You have a nuts and lots of boxes. The boxes have a wonderful feature: if you put x (x ≥ 0) divisors (the spacial bars that can divide a box) to it, you get a box, divided into x + 1 sections.

You are minimalist. Therefore, on the one hand, you are against dividing some box into more than k sections. On the other hand, you are against putting more than v nuts into some section of the box. What is the minimum number of boxes you have to use if you want to put all the nuts in boxes, and you have b divisors?

Please note that you need to minimize the number of used boxes, not sections. You do not have to minimize the number of used divisors.


The first line contains four space-separated integers kabv (2 ≤ k ≤ 1000; 1 ≤ a, b, v ≤ 1000) — the maximum number of sections in the box, the number of nuts, the number of divisors and the capacity of each section of the box.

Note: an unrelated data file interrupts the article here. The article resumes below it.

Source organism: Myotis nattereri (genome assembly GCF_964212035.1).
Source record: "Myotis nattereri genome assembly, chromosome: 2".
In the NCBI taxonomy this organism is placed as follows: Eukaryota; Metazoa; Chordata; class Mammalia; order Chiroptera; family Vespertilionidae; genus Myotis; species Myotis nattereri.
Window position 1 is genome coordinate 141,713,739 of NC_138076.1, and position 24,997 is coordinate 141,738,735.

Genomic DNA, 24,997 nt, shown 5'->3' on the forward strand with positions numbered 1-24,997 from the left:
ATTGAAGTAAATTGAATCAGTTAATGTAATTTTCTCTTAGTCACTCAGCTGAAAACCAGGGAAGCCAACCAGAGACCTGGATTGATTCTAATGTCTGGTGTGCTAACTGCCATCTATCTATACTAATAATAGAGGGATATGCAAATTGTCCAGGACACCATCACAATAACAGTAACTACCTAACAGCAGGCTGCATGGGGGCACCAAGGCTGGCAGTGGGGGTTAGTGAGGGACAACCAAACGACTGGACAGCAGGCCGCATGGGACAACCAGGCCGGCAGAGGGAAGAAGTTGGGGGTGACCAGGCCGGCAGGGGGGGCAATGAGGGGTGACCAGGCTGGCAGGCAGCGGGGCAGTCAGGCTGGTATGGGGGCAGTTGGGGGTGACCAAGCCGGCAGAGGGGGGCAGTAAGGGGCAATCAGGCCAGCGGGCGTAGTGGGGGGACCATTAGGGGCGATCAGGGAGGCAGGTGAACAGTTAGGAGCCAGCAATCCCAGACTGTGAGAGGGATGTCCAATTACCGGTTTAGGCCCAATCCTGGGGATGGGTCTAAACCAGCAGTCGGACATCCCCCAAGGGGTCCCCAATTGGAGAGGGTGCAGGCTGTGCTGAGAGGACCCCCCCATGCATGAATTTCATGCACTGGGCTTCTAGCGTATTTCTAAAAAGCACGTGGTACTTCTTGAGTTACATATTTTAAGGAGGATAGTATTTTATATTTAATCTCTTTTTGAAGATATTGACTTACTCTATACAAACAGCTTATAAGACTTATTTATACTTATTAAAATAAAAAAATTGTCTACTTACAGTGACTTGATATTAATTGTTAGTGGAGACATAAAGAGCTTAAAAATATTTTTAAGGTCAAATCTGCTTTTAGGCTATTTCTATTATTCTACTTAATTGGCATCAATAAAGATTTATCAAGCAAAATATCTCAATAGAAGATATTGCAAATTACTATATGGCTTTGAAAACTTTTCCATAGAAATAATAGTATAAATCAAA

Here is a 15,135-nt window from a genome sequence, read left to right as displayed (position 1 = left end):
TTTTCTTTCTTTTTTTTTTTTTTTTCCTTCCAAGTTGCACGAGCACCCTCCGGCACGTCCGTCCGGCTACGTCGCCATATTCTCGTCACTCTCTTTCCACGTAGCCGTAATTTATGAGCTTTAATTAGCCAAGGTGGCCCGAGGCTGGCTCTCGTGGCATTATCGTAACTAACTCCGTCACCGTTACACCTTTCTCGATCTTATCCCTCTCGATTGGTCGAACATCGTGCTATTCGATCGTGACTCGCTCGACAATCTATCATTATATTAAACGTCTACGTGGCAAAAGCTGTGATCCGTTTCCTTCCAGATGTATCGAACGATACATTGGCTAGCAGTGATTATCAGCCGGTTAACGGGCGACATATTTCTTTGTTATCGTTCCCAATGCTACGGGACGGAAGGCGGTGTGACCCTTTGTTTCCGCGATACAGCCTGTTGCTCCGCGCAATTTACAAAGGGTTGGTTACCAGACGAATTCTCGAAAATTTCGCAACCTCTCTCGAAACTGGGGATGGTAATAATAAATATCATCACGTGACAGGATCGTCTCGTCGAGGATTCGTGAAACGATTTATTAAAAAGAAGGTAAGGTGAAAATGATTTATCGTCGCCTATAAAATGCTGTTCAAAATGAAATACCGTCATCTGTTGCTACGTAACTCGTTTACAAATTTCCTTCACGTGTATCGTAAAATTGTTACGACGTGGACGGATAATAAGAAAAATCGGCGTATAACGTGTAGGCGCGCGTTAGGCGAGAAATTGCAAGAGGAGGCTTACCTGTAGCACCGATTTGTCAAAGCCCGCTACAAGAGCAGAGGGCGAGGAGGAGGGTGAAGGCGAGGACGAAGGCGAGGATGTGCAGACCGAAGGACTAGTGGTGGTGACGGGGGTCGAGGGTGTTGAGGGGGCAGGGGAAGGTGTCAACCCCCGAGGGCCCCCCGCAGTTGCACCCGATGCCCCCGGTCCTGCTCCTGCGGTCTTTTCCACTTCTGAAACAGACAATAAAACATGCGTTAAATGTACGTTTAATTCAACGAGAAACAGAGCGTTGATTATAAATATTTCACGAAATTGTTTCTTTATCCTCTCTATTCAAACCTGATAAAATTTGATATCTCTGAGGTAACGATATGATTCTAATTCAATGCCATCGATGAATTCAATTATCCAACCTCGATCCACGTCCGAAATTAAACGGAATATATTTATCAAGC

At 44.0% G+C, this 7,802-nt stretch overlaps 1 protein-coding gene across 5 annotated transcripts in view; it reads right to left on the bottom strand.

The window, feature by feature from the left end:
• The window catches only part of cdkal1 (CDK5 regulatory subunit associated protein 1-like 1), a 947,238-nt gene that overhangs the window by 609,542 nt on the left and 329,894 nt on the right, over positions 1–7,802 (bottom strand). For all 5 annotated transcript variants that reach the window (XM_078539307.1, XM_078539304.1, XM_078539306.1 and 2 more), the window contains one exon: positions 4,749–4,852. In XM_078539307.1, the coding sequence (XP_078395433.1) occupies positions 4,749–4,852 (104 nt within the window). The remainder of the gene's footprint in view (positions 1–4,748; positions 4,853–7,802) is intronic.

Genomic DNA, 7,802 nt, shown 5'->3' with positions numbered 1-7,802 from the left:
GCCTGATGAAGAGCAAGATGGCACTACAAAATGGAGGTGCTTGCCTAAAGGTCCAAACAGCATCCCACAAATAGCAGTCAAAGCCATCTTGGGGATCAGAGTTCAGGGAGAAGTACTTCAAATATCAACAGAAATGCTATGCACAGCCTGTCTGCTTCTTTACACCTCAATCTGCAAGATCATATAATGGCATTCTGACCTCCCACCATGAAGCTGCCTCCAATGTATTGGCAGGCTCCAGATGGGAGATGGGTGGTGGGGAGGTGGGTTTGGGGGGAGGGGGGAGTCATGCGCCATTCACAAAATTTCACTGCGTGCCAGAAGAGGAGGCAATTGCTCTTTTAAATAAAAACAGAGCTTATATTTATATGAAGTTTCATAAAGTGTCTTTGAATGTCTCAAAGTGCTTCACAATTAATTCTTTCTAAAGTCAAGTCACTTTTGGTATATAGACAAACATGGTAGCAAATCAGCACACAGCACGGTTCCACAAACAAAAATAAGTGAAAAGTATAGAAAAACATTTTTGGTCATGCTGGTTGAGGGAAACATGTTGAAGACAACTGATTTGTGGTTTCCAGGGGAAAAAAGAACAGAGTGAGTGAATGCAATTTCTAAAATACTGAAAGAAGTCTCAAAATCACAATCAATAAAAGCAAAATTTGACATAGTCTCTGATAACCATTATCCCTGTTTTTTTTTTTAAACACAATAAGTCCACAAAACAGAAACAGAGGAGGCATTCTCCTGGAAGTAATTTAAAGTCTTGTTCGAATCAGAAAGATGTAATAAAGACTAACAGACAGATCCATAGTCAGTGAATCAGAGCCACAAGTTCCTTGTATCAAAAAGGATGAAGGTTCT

Print a single integer — the answer to the problem.

Sample test(s)







In the first sample you can act like this:

  • Put two divisors to the first box. Now the first box has three sections and we can put three nuts into each section. Overall, the first box will have nine nuts.
  • Do not put any divisors into the second box. Thus, the second box has one section for the last nut.

In the end we’ve put all the ten nuts into boxes.

The second sample is different as we have exactly one divisor and we put it to the first box. The next two boxes will have one section each.